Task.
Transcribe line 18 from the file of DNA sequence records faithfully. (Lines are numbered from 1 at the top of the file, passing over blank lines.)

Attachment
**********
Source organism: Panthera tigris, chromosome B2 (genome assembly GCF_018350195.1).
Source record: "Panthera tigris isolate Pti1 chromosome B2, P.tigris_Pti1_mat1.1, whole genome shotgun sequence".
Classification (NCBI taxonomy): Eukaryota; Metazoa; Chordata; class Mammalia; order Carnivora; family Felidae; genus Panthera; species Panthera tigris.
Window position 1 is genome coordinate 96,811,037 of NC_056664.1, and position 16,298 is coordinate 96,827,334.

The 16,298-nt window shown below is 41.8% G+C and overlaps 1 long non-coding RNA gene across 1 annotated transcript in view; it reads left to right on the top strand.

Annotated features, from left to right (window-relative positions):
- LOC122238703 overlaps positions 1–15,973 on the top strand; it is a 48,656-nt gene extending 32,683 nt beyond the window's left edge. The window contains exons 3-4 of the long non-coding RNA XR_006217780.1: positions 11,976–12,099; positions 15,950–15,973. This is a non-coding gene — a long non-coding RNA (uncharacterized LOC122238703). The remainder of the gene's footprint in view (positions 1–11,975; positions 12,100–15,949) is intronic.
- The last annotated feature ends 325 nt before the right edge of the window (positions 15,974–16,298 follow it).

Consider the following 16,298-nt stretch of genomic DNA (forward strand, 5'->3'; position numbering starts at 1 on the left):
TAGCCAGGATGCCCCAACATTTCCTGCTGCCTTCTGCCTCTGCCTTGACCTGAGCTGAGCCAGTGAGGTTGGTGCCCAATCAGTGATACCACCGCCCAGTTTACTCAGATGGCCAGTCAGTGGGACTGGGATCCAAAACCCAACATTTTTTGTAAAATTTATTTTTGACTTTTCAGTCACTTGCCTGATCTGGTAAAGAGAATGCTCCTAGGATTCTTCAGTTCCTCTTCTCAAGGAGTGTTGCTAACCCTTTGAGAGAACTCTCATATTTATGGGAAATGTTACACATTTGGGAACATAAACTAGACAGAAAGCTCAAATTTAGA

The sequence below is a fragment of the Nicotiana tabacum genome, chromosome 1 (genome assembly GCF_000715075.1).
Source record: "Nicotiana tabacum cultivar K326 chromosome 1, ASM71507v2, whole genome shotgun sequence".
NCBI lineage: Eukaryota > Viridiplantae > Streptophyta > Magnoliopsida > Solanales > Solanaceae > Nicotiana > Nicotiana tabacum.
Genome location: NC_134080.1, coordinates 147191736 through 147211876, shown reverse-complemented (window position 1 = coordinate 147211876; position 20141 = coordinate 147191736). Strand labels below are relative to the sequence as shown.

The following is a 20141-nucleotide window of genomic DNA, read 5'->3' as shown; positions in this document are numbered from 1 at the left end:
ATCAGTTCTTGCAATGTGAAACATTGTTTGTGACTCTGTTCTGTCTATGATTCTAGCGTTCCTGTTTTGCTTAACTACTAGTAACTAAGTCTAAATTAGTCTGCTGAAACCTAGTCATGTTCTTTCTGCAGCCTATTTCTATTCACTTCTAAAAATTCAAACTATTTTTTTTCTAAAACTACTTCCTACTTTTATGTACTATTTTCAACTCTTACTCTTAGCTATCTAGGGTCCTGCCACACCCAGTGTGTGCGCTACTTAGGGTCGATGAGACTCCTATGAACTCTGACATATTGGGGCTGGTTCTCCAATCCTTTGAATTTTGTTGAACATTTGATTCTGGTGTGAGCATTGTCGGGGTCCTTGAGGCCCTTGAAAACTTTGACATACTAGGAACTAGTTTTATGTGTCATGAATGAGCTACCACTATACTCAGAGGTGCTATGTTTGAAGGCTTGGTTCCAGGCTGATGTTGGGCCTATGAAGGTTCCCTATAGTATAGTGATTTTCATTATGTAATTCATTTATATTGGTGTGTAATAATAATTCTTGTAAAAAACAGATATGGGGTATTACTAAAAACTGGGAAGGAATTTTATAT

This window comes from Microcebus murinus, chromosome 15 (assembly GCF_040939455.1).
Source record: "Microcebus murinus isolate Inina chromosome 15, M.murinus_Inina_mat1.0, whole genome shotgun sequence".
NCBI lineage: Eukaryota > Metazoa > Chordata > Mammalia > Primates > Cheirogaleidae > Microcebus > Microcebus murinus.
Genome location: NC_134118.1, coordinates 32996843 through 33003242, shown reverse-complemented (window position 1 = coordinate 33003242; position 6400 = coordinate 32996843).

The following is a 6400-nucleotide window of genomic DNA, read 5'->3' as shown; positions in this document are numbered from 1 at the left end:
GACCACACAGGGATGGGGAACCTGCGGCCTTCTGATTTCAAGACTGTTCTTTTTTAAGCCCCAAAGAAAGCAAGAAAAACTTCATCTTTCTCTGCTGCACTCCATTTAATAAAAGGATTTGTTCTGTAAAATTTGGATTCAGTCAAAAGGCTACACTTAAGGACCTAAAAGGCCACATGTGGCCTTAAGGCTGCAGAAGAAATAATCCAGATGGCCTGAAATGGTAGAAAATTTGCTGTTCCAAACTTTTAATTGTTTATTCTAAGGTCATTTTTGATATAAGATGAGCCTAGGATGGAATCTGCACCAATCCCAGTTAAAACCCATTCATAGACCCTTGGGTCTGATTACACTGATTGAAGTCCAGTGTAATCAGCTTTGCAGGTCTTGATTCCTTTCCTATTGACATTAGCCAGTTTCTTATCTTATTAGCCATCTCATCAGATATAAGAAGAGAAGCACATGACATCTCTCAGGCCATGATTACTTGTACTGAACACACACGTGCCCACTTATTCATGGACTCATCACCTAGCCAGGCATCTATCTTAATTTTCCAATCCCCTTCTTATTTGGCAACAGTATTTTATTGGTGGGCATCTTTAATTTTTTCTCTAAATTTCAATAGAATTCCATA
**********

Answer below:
Source record: "Microcebus murinus isolate Inina chromosome 15, M.murinus_Inina_mat1.0, whole genome shotgun sequence".